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Tales from Space: About a Blob Interview – PSN 2011 Preview

January 30, 2011 Written by Sebastian Moss

Developed by DrinkBox Studios, Tales from Space: About a Blob is a Sony Pub Funded PlayStation Network exclusive that follows a blob who arrives on Earth no bigger than a hamster, but as it eats its surroundings, ultimately grows to the size of a planet. The co-op supporting puzzle-platformer spices up gameplay with various powers that are gained as the game progresses. With a loveable classic monster-movie theme and a retro art style, the game received high praise from our E3 preview.

To learn more about the game, the possibility of future “Tales from Space” games, and the benefits of PS+, PlayStation LifeStyle chatted with Chris Harvey, Technical Lead at DrinkBox Studios and Design Lead for About a Blob.

Hi Chris, could you start by introducing yourself and telling us about your role at Drinkbox?

Hi! My name is Chris Harvey, and I’m the Technical Lead at DrinkBox Studios. I also acted as the Design Lead on Tales from Space: About a Blob. We’re a small team over here so people end up wearing a lot of different hats.

As you eat your surroundings, you grow and grow – just how large can your blob become?

There are four chapters in the game. At the end of the first chapter you’re about the size of a person. By the end of the second chapter you’re around the size of a tank. By the end of the third chapter you’re around the size of a house. Finally, by the end of the fourth and final chapter you’re around the size of the Earth. Something to keep in mind is that at the start of each chapter the blob starts off very small in a new location, so each chapter has more and more growth within it.

The game will include various powers for your blob, which one is your favourite?

Concept Brain Blob

Just to recap for people who might not be aware, the blob’s basic abilities allow him to absorb and spit out objects. In addition, over the course of the game you pick up a Magnetic ability and an Electric ability. The Magnetic ability lets you pull and push small magnetic objects, and stick or repel from large magnetic objects. The Electric ability lets you manipulate simple machines using electricity as a resource.

I think overall the Magnetic power is my favourite. The first chapter of the game is very much a physics platformer with an absorption and growth mechanic. Once you get the Magnetic ability the levels open up a lot more and I think the platforming starts to feel especially unique. I believe the rest of the team would agree with that, because once we completed a first pass of the game we ended up going back and adding a lot more magnetic platforming based on the group’s feedback.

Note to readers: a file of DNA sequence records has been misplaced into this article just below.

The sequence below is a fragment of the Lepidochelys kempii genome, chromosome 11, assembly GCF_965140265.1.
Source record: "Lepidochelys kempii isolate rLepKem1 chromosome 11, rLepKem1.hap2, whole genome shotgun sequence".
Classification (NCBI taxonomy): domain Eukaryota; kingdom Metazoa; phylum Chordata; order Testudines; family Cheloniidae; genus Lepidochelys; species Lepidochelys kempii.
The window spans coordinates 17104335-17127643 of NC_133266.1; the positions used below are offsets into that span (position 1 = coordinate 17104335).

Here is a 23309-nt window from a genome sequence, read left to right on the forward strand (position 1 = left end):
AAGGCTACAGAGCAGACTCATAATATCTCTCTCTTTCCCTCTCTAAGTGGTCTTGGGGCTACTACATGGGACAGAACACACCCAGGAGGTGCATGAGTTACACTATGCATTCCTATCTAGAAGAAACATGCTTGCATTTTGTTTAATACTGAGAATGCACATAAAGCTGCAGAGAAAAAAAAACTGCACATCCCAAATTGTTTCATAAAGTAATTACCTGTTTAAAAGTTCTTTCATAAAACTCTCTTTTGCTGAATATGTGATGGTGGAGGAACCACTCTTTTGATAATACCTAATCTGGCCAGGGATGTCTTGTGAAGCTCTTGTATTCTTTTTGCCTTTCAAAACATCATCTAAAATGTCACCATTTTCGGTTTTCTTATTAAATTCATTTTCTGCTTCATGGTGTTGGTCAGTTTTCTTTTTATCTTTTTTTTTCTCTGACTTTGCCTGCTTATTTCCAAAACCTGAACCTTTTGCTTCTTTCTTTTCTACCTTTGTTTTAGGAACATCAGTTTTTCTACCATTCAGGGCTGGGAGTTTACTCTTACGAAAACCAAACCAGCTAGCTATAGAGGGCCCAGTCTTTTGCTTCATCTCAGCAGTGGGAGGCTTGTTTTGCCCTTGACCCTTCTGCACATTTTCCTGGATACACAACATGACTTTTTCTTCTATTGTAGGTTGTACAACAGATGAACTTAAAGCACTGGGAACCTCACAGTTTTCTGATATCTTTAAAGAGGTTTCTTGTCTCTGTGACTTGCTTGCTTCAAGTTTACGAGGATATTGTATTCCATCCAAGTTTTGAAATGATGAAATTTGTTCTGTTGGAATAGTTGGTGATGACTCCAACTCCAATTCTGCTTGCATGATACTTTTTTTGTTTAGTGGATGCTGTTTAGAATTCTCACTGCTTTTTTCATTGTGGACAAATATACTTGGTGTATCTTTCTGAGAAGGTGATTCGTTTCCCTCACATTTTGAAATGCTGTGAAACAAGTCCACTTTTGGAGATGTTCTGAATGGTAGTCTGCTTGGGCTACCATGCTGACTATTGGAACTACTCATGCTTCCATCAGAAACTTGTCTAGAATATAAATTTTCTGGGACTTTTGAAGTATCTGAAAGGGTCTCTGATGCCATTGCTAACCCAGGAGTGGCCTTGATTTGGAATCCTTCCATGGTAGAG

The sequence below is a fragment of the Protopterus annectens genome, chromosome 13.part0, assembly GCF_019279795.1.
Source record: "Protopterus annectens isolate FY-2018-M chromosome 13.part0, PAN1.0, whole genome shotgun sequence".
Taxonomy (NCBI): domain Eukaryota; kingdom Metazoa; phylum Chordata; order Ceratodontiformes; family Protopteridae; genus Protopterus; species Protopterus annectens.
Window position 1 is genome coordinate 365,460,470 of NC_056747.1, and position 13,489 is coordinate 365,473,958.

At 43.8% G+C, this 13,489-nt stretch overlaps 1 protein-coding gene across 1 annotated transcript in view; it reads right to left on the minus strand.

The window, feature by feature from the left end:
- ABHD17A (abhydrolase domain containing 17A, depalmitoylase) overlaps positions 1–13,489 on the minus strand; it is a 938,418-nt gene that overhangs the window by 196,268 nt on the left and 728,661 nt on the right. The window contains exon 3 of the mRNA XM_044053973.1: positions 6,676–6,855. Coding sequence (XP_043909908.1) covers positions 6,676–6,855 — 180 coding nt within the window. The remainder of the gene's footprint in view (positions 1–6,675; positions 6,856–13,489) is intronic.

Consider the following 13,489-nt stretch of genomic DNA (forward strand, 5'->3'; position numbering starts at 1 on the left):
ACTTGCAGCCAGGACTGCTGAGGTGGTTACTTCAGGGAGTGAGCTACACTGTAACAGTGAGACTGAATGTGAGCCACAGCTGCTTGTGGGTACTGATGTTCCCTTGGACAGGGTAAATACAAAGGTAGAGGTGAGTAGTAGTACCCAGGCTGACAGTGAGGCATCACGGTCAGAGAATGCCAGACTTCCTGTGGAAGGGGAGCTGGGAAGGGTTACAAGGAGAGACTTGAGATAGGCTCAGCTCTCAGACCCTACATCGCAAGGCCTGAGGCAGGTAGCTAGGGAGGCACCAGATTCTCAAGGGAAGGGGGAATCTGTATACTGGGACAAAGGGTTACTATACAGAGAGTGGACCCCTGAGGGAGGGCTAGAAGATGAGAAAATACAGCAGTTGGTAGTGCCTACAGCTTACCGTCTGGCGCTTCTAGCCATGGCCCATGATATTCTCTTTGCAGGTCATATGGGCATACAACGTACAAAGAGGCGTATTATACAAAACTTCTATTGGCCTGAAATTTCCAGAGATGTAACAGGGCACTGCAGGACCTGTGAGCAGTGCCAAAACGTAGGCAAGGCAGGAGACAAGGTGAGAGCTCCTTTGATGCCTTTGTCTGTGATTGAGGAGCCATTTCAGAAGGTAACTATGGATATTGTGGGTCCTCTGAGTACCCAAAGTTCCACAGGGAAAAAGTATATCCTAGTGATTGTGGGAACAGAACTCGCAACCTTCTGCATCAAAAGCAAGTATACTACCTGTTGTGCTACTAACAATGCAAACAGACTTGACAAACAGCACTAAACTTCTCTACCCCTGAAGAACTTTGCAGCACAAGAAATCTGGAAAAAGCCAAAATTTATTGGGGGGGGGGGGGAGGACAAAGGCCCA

Why do you think that co-op is such a rarity in games?

I think co-op requires a lot of commitment, and when you start to add up all the work involved you suddenly have a lot of reasons not to do it. The enemies and bosses need to work with multiple people. The platforming, puzzles, and other challenges all need to handle multiple players. There are major performance issues that can appear, and the level designers and programmers need to test everything in both single player and co-op. Of course, the thing about co-op is that there’s all this ‘free’ fun that comes from having another person there to help (or to hinder), and there are lots of games that are just much more fun with multiple people. After we prototyped co-op we knew it would be a bit painful to implement in the final game, but we found it so fun that it was really important to us to keep it in. In fact I definitely encourage people to play through About a Blob in co-op if at all possible.

Did you encounter many difficulties as a designer when implementing co-op?

Because our game is very physics oriented, and because having two players on-screen at the same time makes more of the level visible, we had to worry a lot more about performance in co-op. There were lots of changes required to levels because you could squish the blobs together in ways that caused big performance problems. About a Blob has a lot of puzzles, and so there was a lot of work done to make sure the puzzles wouldn’t break in two-player, or be really easy in one mode but not the other. Similarly, there are a number of moments we call ‘forced progressions’ in the game, where something is chasing the player and they have to move and think quickly to survive. We had to constantly test and adjust these to try and make sure they were reasonable for two players to complete.


Concepts for Blob Faces

Can you eat other player’s blobs?

Unfortunately no. That’s actually something we talked a lot about, but in the end we felt that while awesome, it was too disruptive to the game. However you can stand on, push against, slam into, or otherwise squish other players. This is important for collection and cooperation in the game, and also opens up the door for players to fight with each other. In fact, to encourage competition there’s a gauge at the top of the screen in co-op to tell you who’s playing better.

Can you tell us about some of the concepts for different blobs that were considered before settling on the final design?